Staving off a Republican tsunami that inundated much of the rest of the state and nation, Democrats narrowly held on to power in Dallas County on Tuesday night.

Two of three openly gay candidates on the ballot locally, District Clerk Gary Fitzsimmons and judicial candidate Tonya Parker, won their races as part of the closer-than-expected countywide Democratic victory. A third openly gay candidate, Democrat Pete Schulte, was defeated by Republican incumbent Dan Branch in Texas House District 108.

Parker, who defeated Mike Lee for the 116th Judicial District seat, is the first openly LGBT person ever elected judge in Dallas County. She will also become the first openly LGBT African-American elected official in the county’s history.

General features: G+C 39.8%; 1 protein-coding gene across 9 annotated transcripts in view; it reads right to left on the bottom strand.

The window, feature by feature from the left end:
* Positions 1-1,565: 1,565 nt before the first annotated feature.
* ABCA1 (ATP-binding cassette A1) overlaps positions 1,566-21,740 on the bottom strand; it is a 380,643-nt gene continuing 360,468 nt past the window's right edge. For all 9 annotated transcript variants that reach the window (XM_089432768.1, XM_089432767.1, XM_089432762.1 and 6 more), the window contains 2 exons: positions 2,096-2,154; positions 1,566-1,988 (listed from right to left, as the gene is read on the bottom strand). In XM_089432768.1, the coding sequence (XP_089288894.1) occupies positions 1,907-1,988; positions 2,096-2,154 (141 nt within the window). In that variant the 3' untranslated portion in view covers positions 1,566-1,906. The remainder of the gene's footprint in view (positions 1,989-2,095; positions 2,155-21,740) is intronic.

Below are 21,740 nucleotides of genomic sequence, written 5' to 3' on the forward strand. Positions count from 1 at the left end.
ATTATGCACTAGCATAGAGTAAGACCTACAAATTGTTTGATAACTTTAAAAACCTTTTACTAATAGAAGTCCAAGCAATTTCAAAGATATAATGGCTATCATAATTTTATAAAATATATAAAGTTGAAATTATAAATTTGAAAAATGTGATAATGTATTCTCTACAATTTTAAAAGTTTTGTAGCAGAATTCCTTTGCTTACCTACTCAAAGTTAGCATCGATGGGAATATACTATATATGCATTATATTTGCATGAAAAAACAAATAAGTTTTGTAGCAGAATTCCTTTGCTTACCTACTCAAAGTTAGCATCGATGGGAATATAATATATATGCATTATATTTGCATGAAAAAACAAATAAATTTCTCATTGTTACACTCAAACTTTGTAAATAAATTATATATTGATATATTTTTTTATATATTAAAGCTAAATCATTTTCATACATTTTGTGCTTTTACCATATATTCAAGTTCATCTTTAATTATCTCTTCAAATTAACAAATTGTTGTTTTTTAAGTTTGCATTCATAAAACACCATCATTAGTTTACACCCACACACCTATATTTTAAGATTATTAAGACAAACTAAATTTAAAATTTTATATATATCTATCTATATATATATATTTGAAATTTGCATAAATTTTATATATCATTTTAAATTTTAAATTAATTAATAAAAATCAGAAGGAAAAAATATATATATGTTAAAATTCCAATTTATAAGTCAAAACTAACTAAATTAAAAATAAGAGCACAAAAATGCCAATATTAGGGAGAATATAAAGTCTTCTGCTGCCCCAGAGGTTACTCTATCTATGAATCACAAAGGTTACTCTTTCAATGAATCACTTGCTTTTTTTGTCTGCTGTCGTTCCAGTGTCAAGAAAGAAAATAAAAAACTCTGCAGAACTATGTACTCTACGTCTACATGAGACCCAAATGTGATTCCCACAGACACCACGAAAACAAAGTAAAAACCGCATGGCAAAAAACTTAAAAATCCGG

Meanwhile, Democrats also managed to seize a majority on the Dallas County Commissioners Court for the first time in three decades. Democrat Clay Jenkins defeated Republican Wade Emmert in the race to replace openly gay incumbent Jim Foster, who chairs the court and was defeated by Jenkins in the Democratic primary. And longtime LGBT ally Dr. Elba Garcia, a former city councilwoman, toppled anti-gay incumbent Ken Mayfield for the District 4 seat.

The victories made Dallas County one of the lone bright spots for Democrats in Texas, as Republicans swept statewide races and significantly increased their majority in the Texas House.

At the top of the statewide ballot, LGBT ally and Democrat Bill White was soundly defeated by anti-gay Republican incumbent Gov. Rick Perry.